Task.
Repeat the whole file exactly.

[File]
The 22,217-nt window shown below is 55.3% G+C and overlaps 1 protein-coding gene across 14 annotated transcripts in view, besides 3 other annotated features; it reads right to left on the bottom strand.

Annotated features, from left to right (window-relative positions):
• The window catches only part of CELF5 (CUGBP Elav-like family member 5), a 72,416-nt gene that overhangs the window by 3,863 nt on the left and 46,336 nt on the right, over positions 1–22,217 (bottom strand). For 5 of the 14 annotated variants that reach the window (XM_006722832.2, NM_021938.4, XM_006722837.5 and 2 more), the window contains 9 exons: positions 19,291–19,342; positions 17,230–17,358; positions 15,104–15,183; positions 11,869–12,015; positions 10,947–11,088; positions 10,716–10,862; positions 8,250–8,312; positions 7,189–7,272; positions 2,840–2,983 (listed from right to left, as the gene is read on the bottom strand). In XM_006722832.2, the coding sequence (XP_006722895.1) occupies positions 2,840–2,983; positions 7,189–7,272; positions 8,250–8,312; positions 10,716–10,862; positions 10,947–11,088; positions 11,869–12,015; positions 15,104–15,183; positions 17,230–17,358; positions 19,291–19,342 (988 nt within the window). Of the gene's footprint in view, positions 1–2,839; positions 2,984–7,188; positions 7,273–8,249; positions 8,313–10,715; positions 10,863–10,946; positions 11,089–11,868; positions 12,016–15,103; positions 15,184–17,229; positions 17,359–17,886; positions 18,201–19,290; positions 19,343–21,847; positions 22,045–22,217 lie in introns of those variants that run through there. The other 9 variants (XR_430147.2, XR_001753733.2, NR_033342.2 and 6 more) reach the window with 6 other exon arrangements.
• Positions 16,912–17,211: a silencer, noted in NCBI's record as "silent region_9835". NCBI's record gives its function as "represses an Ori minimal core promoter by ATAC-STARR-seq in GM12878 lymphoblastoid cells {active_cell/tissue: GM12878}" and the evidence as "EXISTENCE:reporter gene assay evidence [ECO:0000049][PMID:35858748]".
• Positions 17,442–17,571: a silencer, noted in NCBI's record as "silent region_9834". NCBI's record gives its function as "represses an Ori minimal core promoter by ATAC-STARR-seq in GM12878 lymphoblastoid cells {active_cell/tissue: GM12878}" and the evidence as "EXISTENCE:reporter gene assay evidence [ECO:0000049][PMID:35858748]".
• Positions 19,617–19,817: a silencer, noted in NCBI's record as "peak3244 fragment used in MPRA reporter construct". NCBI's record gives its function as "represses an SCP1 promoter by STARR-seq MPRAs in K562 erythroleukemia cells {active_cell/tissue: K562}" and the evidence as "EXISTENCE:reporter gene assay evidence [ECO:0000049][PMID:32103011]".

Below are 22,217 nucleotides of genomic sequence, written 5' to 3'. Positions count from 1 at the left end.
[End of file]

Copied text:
The 22,217-nt window shown below is 55.3% G+C and overlaps 1 protein-coding gene across 14 annotated transcripts in view, besides 3 other annotated features; it reads right to left on the bottom strand.

Annotated features, from left to right (window-relative positions):
• The window catches only part of CELF5 (CUGBP Elav-like family member 5), a 72,416-nt gene that overhangs the window by 3,863 nt on the left and 46,336 nt on the right, over positions 1–22,217 (bottom strand). For 5 of the 14 annotated variants that reach the window (XM_006722832.2, NM_021938.4, XM_006722837.5 and 2 more), the window contains 9 exons: positions 19,291–19,342; positions 17,230–17,358; positions 15,104–15,183; positions 11,869–12,015; positions 10,947–11,088; positions 10,716–10,862; positions 8,250–8,312; positions 7,189–7,272; positions 2,840–2,983 (listed from right to left, as the gene is read on the bottom strand). In XM_006722832.2, the coding sequence (XP_006722895.1) occupies positions 2,840–2,983; positions 7,189–7,272; positions 8,250–8,312; positions 10,716–10,862; positions 10,947–11,088; positions 11,869–12,015; positions 15,104–15,183; positions 17,230–17,358; positions 19,291–19,342 (988 nt within the window). Of the gene's footprint in view, positions 1–2,839; positions 2,984–7,188; positions 7,273–8,249; positions 8,313–10,715; positions 10,863–10,946; positions 11,089–11,868; positions 12,016–15,103; positions 15,184–17,229; positions 17,359–17,886; positions 18,201–19,290; positions 19,343–21,847; positions 22,045–22,217 lie in introns of those variants that run through there. The other 9 variants (XR_430147.2, XR_001753733.2, NR_033342.2 and 6 more) reach the window with 6 other exon arrangements.
• Positions 16,912–17,211: a silencer, noted in NCBI's record as "silent region_9835". NCBI's record gives its function as "represses an Ori minimal core promoter by ATAC-STARR-seq in GM12878 lymphoblastoid cells {active_cell/tissue: GM12878}" and the evidence as "EXISTENCE:reporter gene assay evidence [ECO:0000049][PMID:35858748]".
• Positions 17,442–17,571: a silencer, noted in NCBI's record as "silent region_9834". NCBI's record gives its function as "represses an Ori minimal core promoter by ATAC-STARR-seq in GM12878 lymphoblastoid cells {active_cell/tissue: GM12878}" and the evidence as "EXISTENCE:reporter gene assay evidence [ECO:0000049][PMID:35858748]".
• Positions 19,617–19,817: a silencer, noted in NCBI's record as "peak3244 fragment used in MPRA reporter construct". NCBI's record gives its function as "represses an SCP1 promoter by STARR-seq MPRAs in K562 erythroleukemia cells {active_cell/tissue: K562}" and the evidence as "EXISTENCE:reporter gene assay evidence [ECO:0000049][PMID:32103011]".

Below are 22,217 nucleotides of genomic sequence, written 5' to 3'. Positions count from 1 at the left end.